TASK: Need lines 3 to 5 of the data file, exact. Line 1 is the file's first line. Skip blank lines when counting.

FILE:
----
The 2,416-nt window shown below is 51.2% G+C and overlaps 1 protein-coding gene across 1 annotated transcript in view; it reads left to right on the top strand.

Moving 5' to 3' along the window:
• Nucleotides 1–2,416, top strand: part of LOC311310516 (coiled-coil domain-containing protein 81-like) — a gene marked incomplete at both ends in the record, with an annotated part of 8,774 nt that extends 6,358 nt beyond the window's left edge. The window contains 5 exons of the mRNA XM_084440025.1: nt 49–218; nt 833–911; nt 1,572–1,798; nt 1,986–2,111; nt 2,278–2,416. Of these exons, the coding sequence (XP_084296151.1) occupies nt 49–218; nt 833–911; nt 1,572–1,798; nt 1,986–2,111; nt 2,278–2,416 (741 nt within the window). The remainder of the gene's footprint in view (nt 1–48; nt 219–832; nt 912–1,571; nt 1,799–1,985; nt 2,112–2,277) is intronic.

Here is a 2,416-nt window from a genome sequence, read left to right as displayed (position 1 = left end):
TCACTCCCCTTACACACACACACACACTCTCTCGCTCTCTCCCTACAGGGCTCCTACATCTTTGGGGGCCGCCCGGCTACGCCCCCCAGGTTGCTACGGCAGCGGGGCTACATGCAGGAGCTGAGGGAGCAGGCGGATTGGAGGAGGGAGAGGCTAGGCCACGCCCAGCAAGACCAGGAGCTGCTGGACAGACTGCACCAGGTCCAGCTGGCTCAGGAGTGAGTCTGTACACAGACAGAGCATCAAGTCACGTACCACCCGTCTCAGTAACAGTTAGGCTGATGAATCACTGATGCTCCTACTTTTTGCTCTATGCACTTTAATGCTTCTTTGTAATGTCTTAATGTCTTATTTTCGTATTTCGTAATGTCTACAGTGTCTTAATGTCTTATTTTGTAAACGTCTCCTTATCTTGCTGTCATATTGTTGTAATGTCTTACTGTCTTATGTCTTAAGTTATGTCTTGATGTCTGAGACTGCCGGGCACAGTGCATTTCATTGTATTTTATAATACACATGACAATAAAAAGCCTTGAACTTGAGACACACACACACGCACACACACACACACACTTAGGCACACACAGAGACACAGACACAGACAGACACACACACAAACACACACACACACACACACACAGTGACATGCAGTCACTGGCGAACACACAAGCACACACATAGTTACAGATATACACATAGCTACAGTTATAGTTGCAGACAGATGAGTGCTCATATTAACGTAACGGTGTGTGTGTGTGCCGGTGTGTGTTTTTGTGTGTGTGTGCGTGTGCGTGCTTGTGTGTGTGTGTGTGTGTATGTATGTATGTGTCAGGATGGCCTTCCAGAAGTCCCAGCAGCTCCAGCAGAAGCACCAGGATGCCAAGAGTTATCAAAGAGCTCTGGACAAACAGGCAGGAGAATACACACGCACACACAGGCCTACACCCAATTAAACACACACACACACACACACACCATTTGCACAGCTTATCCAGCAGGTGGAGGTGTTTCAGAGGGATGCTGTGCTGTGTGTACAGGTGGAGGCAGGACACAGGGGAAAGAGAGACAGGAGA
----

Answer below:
• Nucleotides 1–2,416, top strand: part of LOC311310516 (coiled-coil domain-containing protein 81-like) — a gene marked incomplete at both ends in the record, with an annotated part of 8,774 nt that extends 6,358 nt beyond the window's left edge. The window contains 5 exons of the mRNA XM_084440025.1: nt 49–218; nt 833–911; nt 1,572–1,798; nt 1,986–2,111; nt 2,278–2,416. Of these exons, the coding sequence (XP_084296151.1) occupies nt 49–218; nt 833–911; nt 1,572–1,798; nt 1,986–2,111; nt 2,278–2,416 (741 nt within the window). The remainder of the gene's footprint in view (nt 1–48; nt 219–832; nt 912–1,571; nt 1,799–1,985; nt 2,112–2,277) is intronic.

Here is a 2,416-nt window from a genome sequence, read left to right as displayed (position 1 = left end):
TCACTCCCCTTACACACACACACACACTCTCTCGCTCTCTCCCTACAGGGCTCCTACATCTTTGGGGGCCGCCCGGCTACGCCCCCCAGGTTGCTACGGCAGCGGGGCTACATGCAGGAGCTGAGGGAGCAGGCGGATTGGAGGAGGGAGAGGCTAGGCCACGCCCAGCAAGACCAGGAGCTGCTGGACAGACTGCACCAGGTCCAGCTGGCTCAGGAGTGAGTCTGTACACAGACAGAGCATCAAGTCACGTACCACCCGTCTCAGTAACAGTTAGGCTGATGAATCACTGATGCTCCTACTTTTTGCTCTATGCACTTTAATGCTTCTTTGTAATGTCTTAATGTCTTATTTTCGTATTTCGTAATGTCTACAGTGTCTTAATGTCTTATTTTGTAAACGTCTCCTTATCTTGCTGTCATATTGTTGTAATGTCTTACTGTCTTATGTCTTAAGTTATGTCTTGATGTCTGAGACTGCCGGGCACAGTGCATTTCATTGTATTTTATAATACACATGACAATAAAAAGCCTTGAACTTGAGACACACACACACGCACACACACACACACACTTAGGCACACACAGAGACACAGACACAGACAGACACACACACAAACACACACACACACACACACACAGTGACATGCAGTCACTGGCGAACACACAAGCACACACATAGTTACAGATATACACATAGCTACAGTTATAGTTGCAGACAGATGAGTGCTCATATTAACGTAACGGTGTGTGTGTGTGCCGGTGTGTGTTTTTGTGTGTGTGTGCGTGTGCGTGCTTGTGTGTGTGTGTGTGTGTATGTATGTATGTGTCAGGATGGCCTTCCAGAAGTCCCAGCAGCTCCAGCAGAAGCACCAGGATGCCAAGAGTTATCAAAGAGCTCTGGACAAACAGGCAGGAGAATACACACGCACACACAGGCCTACACCCAATTAAACACACACACACACACACACACCATTTGCACAGCTTATCCAGCAGGTGGAGGTGTTTCAGAGGGATGCTGTGCTGTGTGTACAGGTGGAGGCAGGACACAGGGGAAAGAGAGACAGGAGA